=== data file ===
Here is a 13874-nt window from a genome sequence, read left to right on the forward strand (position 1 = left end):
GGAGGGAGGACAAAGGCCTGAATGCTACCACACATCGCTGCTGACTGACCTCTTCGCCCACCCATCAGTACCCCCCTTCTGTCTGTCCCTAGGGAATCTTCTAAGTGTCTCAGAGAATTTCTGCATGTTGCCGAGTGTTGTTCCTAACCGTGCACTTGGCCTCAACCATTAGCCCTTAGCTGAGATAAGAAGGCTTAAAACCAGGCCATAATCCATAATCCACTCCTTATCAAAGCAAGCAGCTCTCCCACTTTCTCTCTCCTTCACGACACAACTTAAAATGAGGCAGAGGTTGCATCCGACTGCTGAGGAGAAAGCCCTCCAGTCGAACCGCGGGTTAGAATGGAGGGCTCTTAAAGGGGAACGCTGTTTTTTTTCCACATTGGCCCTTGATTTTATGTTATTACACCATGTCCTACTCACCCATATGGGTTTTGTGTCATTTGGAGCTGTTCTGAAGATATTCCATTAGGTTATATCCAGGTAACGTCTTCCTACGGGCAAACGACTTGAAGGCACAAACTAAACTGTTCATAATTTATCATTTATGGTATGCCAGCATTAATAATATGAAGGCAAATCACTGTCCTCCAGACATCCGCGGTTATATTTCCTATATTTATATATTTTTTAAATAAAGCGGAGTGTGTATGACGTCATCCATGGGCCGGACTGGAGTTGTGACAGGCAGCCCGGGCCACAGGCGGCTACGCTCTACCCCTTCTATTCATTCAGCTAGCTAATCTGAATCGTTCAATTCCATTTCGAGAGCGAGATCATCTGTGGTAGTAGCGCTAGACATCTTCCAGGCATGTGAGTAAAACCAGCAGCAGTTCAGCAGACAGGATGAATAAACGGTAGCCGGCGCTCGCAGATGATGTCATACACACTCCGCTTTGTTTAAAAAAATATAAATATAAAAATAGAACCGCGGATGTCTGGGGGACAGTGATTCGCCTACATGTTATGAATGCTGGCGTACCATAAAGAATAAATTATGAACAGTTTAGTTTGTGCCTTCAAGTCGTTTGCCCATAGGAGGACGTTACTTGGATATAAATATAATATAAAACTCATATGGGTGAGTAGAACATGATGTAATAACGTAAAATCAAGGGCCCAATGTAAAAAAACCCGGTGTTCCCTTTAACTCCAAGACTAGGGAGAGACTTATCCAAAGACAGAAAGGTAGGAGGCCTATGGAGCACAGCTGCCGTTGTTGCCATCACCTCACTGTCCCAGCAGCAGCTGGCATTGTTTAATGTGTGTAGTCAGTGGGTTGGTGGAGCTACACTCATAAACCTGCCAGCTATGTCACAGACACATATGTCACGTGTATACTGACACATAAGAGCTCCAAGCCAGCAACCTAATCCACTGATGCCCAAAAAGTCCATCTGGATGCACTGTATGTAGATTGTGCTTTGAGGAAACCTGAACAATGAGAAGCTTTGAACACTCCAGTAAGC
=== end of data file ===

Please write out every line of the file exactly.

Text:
Here is a 13874-nt window from a genome sequence, read left to right on the forward strand (position 1 = left end):
GGAGGGAGGACAAAGGCCTGAATGCTACCACACATCGCTGCTGACTGACCTCTTCGCCCACCCATCAGTACCCCCCTTCTGTCTGTCCCTAGGGAATCTTCTAAGTGTCTCAGAGAATTTCTGCATGTTGCCGAGTGTTGTTCCTAACCGTGCACTTGGCCTCAACCATTAGCCCTTAGCTGAGATAAGAAGGCTTAAAACCAGGCCATAATCCATAATCCACTCCTTATCAAAGCAAGCAGCTCTCCCACTTTCTCTCTCCTTCACGACACAACTTAAAATGAGGCAGAGGTTGCATCCGACTGCTGAGGAGAAAGCCCTCCAGTCGAACCGCGGGTTAGAATGGAGGGCTCTTAAAGGGGAACGCTGTTTTTTTTCCACATTGGCCCTTGATTTTATGTTATTACACCATGTCCTACTCACCCATATGGGTTTTGTGTCATTTGGAGCTGTTCTGAAGATATTCCATTAGGTTATATCCAGGTAACGTCTTCCTACGGGCAAACGACTTGAAGGCACAAACTAAACTGTTCATAATTTATCATTTATGGTATGCCAGCATTAATAATATGAAGGCAAATCACTGTCCTCCAGACATCCGCGGTTATATTTCCTATATTTATATATTTTTTAAATAAAGCGGAGTGTGTATGACGTCATCCATGGGCCGGACTGGAGTTGTGACAGGCAGCCCGGGCCACAGGCGGCTACGCTCTACCCCTTCTATTCATTCAGCTAGCTAATCTGAATCGTTCAATTCCATTTCGAGAGCGAGATCATCTGTGGTAGTAGCGCTAGACATCTTCCAGGCATGTGAGTAAAACCAGCAGCAGTTCAGCAGACAGGATGAATAAACGGTAGCCGGCGCTCGCAGATGATGTCATACACACTCCGCTTTGTTTAAAAAAATATAAATATAAAAATAGAACCGCGGATGTCTGGGGGACAGTGATTCGCCTACATGTTATGAATGCTGGCGTACCATAAAGAATAAATTATGAACAGTTTAGTTTGTGCCTTCAAGTCGTTTGCCCATAGGAGGACGTTACTTGGATATAAATATAATATAAAACTCATATGGGTGAGTAGAACATGATGTAATAACGTAAAATCAAGGGCCCAATGTAAAAAAACCCGGTGTTCCCTTTAACTCCAAGACTAGGGAGAGACTTATCCAAAGACAGAAAGGTAGGAGGCCTATGGAGCACAGCTGCCGTTGTTGCCATCACCTCACTGTCCCAGCAGCAGCTGGCATTGTTTAATGTGTGTAGTCAGTGGGTTGGTGGAGCTACACTCATAAACCTGCCAGCTATGTCACAGACACATATGTCACGTGTATACTGACACATAAGAGCTCCAAGCCAGCAACCTAATCCACTGATGCCCAAAAAGTCCATCTGGATGCACTGTATGTAGATTGTGCTTTGAGGAAACCTGAACAATGAGAAGCTTTGAACACTCCAGTAAGC